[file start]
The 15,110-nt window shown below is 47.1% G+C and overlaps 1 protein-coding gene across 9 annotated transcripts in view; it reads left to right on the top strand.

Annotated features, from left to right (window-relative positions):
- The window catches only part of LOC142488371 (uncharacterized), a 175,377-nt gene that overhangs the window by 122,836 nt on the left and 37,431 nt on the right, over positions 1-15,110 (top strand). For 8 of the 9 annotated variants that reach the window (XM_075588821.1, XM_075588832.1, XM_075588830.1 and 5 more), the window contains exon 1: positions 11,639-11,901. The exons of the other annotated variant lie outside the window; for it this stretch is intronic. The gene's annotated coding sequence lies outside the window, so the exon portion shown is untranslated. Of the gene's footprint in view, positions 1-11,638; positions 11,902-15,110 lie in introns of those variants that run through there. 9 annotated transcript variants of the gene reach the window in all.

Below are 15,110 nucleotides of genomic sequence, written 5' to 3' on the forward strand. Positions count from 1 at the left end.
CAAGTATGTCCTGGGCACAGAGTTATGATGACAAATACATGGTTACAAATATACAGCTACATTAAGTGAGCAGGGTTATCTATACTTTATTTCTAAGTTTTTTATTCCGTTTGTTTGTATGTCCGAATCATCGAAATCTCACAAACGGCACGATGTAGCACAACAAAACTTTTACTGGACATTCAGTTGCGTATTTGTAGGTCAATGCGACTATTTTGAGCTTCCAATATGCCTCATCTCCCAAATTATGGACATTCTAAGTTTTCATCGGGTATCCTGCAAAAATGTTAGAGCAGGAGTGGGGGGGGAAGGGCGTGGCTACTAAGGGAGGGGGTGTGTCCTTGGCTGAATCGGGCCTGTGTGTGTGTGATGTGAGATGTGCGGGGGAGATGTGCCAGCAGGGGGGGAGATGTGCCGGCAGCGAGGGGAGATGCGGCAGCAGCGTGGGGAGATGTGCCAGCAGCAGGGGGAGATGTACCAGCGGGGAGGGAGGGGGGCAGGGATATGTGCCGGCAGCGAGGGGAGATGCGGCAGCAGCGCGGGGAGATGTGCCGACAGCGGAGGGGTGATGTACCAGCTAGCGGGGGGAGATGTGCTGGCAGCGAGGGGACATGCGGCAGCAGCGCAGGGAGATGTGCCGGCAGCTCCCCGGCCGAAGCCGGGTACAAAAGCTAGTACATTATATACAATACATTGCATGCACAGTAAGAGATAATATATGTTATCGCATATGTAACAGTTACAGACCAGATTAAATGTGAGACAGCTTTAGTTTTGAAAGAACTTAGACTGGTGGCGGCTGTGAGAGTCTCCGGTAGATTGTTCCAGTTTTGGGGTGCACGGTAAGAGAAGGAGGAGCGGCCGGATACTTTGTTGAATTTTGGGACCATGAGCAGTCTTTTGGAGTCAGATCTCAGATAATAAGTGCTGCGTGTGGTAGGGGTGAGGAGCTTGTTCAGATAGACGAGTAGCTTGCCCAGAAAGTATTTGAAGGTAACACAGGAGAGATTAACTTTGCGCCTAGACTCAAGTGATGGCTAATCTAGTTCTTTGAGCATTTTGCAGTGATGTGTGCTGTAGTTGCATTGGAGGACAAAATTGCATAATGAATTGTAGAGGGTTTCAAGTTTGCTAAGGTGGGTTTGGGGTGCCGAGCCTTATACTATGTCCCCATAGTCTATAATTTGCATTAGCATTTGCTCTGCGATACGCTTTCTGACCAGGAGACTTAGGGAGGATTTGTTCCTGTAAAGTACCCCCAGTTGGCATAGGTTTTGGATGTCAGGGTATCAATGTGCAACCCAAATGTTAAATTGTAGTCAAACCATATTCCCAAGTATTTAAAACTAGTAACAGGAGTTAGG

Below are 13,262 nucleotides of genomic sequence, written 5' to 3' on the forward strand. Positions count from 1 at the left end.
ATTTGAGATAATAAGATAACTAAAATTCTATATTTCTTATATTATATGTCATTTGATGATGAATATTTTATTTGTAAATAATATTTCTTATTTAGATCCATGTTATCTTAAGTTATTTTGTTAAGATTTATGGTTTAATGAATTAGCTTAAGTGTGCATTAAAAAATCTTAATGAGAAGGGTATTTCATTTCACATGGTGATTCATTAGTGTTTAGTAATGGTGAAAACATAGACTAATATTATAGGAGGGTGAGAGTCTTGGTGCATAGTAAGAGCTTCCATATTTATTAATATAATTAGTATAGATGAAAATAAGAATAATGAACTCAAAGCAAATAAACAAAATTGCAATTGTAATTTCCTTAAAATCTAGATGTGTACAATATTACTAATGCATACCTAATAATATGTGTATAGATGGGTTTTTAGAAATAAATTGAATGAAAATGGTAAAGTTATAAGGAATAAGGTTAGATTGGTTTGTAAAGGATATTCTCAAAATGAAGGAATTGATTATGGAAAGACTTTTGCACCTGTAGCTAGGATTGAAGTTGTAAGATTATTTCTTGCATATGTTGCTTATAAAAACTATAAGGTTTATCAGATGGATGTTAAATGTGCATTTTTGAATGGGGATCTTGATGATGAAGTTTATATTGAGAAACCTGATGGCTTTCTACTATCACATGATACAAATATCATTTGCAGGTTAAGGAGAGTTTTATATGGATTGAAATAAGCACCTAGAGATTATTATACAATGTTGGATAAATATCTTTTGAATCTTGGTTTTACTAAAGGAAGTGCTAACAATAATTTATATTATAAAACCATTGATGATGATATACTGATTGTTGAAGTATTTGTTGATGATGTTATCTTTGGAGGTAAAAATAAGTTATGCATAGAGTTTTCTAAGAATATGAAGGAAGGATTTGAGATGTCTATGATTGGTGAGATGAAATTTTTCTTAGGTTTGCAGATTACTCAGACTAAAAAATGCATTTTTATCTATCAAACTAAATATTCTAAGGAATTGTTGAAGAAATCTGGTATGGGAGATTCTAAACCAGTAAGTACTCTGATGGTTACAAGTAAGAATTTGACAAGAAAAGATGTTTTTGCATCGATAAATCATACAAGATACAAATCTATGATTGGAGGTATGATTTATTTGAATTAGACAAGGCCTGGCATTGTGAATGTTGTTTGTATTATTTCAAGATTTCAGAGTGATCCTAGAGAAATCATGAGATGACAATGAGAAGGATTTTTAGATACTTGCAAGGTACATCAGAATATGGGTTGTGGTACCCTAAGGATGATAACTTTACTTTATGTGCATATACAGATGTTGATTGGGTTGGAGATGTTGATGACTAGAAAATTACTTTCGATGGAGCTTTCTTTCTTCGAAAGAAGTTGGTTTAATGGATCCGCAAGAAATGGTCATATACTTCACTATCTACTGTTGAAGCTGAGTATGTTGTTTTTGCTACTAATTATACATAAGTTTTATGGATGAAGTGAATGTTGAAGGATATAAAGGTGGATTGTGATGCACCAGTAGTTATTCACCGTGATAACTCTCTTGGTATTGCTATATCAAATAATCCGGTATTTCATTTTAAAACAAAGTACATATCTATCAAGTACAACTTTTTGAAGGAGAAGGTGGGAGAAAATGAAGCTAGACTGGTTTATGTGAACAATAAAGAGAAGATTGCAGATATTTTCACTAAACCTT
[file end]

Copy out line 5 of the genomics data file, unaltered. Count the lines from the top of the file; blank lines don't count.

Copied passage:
CAAGTATGTCCTGGGCACAGAGTTATGATGACAAATACATGGTTACAAATATACAGCTACATTAAGTGAGCAGGGTTATCTATACTTTATTTCTAAGTTTTTTATTCCGTTTGTTTGTATGTCCGAATCATCGAAATCTCACAAACGGCACGATGTAGCACAACAAAACTTTTACTGGACATTCAGTTGCGTATTTGTAGGTCAATGCGACTATTTTGAGCTTCCAATATGCCTCATCTCCCAAATTATGGACATTCTAAGTTTTCATCGGGTATCCTGCAAAAATGTTAGAGCAGGAGTGGGGGGGGAAGGGCGTGGCTACTAAGGGAGGGGGTGTGTCCTTGGCTGAATCGGGCCTGTGTGTGTGTGATGTGAGATGTGCGGGGGAGATGTGCCAGCAGGGGGGGAGATGTGCCGGCAGCGAGGGGAGATGCGGCAGCAGCGTGGGGAGATGTGCCAGCAGCAGGGGGAGATGTACCAGCGGGGAGGGAGGGGGGCAGGGATATGTGCCGGCAGCGAGGGGAGATGCGGCAGCAGCGCGGGGAGATGTGCCGACAGCGGAGGGGTGATGTACCAGCTAGCGGGGGGAGATGTGCTGGCAGCGAGGGGACATGCGGCAGCAGCGCAGGGAGATGTGCCGGCAGCTCCCCGGCCGAAGCCGGGTACAAAAGCTAGTACATTATATACAATACATTGCATGCACAGTAAGAGATAATATATGTTATCGCATATGTAACAGTTACAGACCAGATTAAATGTGAGACAGCTTTAGTTTTGAAAGAACTTAGACTGGTGGCGGCTGTGAGAGTCTCCGGTAGATTGTTCCAGTTTTGGGGTGCACGGTAAGAGAAGGAGGAGCGGCCGGATACTTTGTTGAATTTTGGGACCATGAGCAGTCTTTTGGAGTCAGATCTCAGATAATAAGTGCTGCGTGTGGTAGGGGTGAGGAGCTTGTTCAGATAGACGAGTAGCTTGCCCAGAAAGTATTTGAAGGTAACACAGGAGAGATTAACTTTGCGCCTAGACTCAAGTGATGGCTAATCTAGTTCTTTGAGCATTTTGCAGTGATGTGTGCTGTAGTTGCATTGGAGGACAAAATTGCATAATGAATTGTAGAGGGTTTCAAGTTTGCTAAGGTGGGTTTGGGGTGCCGAGCCTTATACTATGTCCCCATAGTCTATAATTTGCATTAGCATTTGCTCTGCGATACGCTTTCTGACCAGGAGACTTAGGGAGGATTTGTTCCTGTAAAGTACCCCCAGTTGGCATAGGTTTTGGATGTCAGGGTATCAATGTGCAACCCAAATGTTAAATTGTAGTCAAACCATATTCCCAAGTATTTAAAACTAGTAACAGGAGTTAGG